Gigabyte W291-Z00 CPU Performance
At STH, we have benchmarked every single and dual socket AMD EPYC 7001 combination available and we have at least a pair of each EPYC SKU in the lab. Normally with this type of review, we would focus solely on all nine of the current AMD EPYC single socket options that you have in the Gigabyte W291-Z00. Since a big question for buyers is going to be AMD EPYC v. Intel Xeon we are going to add in a few single and dual Intel Xeon configurations to show the differences.
Running through our standard test suite generated over 1000 data points for each set of CPUs. We are cherry picking a few to give some sense of CPU scaling.
Python Linux 4.4.2 Kernel Compile Benchmark
This is one of the most requested benchmarks for STH over the past few years. The task was simple, we have a standard configuration file, the Linux 4.4.2 kernel from kernel.org, and make the standard auto-generated configuration utilizing every thread in the system. We are expressing results in terms of compiles per hour to make the results easier to read.
We are going to highlight the P series CPUs in this section so you can look at the Dell EMC configurator and see why the P series CPUs are such a strong value in the market. The other key trend is that the AMD EPYC 7251 is the least expensive part here. With eight cores on four NUMA nodes, the performance bump between the AMD EPYC 7251 and EPYC 7351P is so large that we suggest making the AMD EPYC 7351P the minimum SKU to order given the relatively low price impact.
c-ray 1.1 Performance
We have been using c-ray for our performance testing for years now. It is a ray tracing benchmark that is extremely popular to show differences in processors under multi-threaded workloads. We are going to use our new Linux-Bench2 8K render to show differences.
First, we wanted to highlight every single AMD EPYC single socket solution for the Gigabyte W291-Z00. We highlighted the P-series EPYC SKUs. These SKUs have great pricing from AMD, so we see them as being the most popular options.
7-zip Compression Performance
7-zip is a widely used compression/ decompression program that works cross-platform. We started using the program during our early days with Windows testing. It is now part of Linux-Bench.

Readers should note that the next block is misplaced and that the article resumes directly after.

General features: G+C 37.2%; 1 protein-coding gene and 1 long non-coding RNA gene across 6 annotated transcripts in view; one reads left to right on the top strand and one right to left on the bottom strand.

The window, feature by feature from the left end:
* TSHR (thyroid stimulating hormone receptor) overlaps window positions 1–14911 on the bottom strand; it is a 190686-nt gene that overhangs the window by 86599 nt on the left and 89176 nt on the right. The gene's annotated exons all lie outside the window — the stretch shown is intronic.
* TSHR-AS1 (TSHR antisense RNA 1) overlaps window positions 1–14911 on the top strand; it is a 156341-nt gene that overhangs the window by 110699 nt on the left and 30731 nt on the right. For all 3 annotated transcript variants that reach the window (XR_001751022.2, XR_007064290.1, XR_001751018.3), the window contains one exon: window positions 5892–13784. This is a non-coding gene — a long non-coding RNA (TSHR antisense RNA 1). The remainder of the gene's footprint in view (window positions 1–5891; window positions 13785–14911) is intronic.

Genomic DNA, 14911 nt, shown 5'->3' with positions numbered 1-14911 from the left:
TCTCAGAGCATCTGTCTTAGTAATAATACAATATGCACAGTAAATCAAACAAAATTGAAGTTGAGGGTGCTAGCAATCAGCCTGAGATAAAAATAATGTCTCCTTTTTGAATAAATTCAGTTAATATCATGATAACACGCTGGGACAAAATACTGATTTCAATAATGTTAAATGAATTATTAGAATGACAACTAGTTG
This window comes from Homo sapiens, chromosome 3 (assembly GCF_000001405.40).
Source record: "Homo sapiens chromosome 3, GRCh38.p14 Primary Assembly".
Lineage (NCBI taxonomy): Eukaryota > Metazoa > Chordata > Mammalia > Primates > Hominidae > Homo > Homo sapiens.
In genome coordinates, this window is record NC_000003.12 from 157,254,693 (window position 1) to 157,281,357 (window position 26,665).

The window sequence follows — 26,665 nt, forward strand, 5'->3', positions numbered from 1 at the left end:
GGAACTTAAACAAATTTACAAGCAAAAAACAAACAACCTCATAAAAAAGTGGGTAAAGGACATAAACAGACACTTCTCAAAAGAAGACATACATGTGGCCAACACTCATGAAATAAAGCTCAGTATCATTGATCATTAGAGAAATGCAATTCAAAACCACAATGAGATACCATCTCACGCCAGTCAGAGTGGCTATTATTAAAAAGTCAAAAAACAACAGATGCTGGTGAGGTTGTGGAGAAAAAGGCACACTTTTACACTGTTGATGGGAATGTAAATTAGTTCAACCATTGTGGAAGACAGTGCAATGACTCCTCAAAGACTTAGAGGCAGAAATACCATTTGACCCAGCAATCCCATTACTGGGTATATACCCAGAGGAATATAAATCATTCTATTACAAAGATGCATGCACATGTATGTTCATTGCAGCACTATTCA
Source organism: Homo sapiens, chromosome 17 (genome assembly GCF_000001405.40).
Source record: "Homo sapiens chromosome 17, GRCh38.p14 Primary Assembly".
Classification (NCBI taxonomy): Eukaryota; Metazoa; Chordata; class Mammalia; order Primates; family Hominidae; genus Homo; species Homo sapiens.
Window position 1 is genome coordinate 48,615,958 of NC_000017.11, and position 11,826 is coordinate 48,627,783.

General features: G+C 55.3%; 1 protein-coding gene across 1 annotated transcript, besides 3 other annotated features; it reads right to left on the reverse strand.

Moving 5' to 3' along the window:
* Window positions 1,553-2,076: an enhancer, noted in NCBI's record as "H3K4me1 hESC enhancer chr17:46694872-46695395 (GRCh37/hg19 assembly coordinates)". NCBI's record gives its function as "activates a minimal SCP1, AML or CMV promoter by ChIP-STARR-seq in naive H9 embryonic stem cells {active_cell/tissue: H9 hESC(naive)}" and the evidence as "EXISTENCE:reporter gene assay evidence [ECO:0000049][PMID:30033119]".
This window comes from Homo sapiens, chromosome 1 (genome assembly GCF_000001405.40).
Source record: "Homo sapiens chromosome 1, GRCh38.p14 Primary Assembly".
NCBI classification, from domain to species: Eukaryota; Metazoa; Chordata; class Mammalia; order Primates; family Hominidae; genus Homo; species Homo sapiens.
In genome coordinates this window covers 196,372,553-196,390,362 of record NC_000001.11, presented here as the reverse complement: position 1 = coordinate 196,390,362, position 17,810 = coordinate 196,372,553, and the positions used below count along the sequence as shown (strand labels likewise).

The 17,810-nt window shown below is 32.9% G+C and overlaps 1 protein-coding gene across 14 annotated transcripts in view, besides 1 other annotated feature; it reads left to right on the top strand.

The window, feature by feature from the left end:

If you are starting to notice a pattern here, it should be clear that the AMD EPYC 7551P is a better single-socket value than the AMD EPYC 7501. The EPYC 7601 also offers a minor performance upgrade, but the EPYC 7551P is a better value. We tried the AMD EPYC 7371 16-core high clock speed CPU. That is a 205W TDP part which is beyond the 180W TDP specifications of the server. In some tests, we saw thermal throttling due to the small CPU cooling solution used so we are omitting those results here.
OpenSSL is widely used to secure communications between servers. This is an important protocol in many server stacks. We first look at our sign tests:
Here are the verify results:
We highlighted the AMD EPYC “P” series parts again. For those looking at upgrading from legacy platforms. The single socket AMD EPYC 7351P bests dual Intel Xeon E5-2670 CPUs meaning one can trade legacy dual socket servers for a new single socket option.
Chess is an interesting use case since it has almost unlimited complexity. Over the years, we have received a number of requests to bring back chess benchmarking. We have been profiling systems and are ready to start sharing results:
Again, using the P series parts will significantly lower your CPU costs over Intel Xeon Scalable single and dual socket solutions. On a per-core basis, Intel Xeon Scalable is leading here because the EPYC 7371 results are omitted.
GROMACS STH Small AVX2/ AVX-512 Enabled
We have a small GROMACS molecule simulation we previewed in the first AMD EPYC 7601 Linux benchmarks piece. In Linux-Bench2 we are using a “small” test for single and dual socket capable machines. Our medium test is more appropriate for higher-end dual and quad socket machines. Our GROMACS test will use the AVX-512 and AVX2 extensions if available.
The AMD EPYC 7001 series CPUs support AVX2, but not the newest AVX-512 instruction set of Intel Xeon Scalable. In some workloads that have been optimized for AVX-512, that is a significant disadvantage. Intel does not give all of the Xeon parts dual port FMA AVX-512 so AMD’s AVX2 implementation effectively trounces the Intel Xeon Gold 5100, Silver, and Bronze CPUs in this test. Still, the Intel Xeon Gold 6100 or Xeon Platinum range is superior when AVX-512 can be used.
Next, we are going to look at the Gigabyte W291-Z00 power consumption and noise before moving onto the STH Server Spider and our final words.